Collage and assemblage are not new mediums. Ever since Picasso first glued a commercially produced oil cloth to his 1912 painting “Still life with Chair Caning”, collage has been a viable and intricate part of modern art. As the forerunner to assemblage, this technique of cutting natural or manufactured materials and pasting them onto canvas has radically escaped the confines of traditional art surfaces and flourishes in a style of work unto its own.
In my works, which I call RASA, I have chosen to concentrate on incorporating the elements of collage and the freedom of assemblage with my own expression of creativity. I’ve elected to substitute the conventional paint brush and canvas for the structural diversity of various found objects, normally viewed as trash, to create an organized and aesthetically pleasing combination of parts. This so-called combination affords the viewer the opportunity to see discarded elements in a new light, and no longer only as an item which has been massed produced, consumed and then discarded-
The “hyper -consume” environment which we’ve created tends to leave a horrifying trail of refuse and wastes laying thoughtlessly throughout the streets of our cities. As an assemblage artist, I try to see artistic quality of the shape , structure or design of an element and visualize its placement as a part of a whole By combining each segment with another element of like or contrasting qualities, I hope to energize the surfaces and offer the beholder an interesting and fulfilling moment in personal observation.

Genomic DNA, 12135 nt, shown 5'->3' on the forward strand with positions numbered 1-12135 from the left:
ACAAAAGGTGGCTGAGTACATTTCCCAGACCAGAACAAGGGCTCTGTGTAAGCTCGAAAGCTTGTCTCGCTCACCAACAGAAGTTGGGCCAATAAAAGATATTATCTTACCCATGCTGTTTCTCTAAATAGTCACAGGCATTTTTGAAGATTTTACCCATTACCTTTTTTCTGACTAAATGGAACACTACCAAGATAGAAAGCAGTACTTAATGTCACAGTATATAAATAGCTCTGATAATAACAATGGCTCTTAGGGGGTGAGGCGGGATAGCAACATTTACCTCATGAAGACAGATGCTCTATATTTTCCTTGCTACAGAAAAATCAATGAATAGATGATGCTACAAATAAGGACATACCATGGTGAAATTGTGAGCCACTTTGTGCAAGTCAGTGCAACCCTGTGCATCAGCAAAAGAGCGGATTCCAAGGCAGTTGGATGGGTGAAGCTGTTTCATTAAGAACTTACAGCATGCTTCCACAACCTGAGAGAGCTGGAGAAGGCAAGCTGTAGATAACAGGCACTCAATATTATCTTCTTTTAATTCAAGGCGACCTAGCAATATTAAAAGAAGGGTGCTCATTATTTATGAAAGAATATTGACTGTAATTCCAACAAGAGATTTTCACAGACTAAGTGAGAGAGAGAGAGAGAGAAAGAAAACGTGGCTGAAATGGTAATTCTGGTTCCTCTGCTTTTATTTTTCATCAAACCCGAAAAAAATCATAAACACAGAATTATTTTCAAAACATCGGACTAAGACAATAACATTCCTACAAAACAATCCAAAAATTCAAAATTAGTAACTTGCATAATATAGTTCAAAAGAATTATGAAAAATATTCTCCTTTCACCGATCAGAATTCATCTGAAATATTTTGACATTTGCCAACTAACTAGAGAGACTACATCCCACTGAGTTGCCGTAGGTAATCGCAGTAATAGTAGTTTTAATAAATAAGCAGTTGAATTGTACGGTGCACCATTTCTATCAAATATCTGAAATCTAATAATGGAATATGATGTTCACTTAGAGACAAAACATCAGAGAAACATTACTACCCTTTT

I am often asked if every piece has a meaning or an individual message. No; I don’t try to say something with each specific RASA, but I would like its viewer to search for his or her own interpretation or to capture an emotion which passes through the soul as they encounter my works.
Recently, I have begun a new body of works, which I refer to as RASA: minimal. Although I remain true to the original concept and mindset of RASA: pure, the RASA:minimal offer a deeper sense of freedom in form and combination. The objects used are left as minimally altered as possible to enhance the overall affect of the end result. This minimalist approach to presenting the items with as little change as possible, creates an environment where the viewer must really search to find the aesthetic value of each object and its juxtaposition within the whole.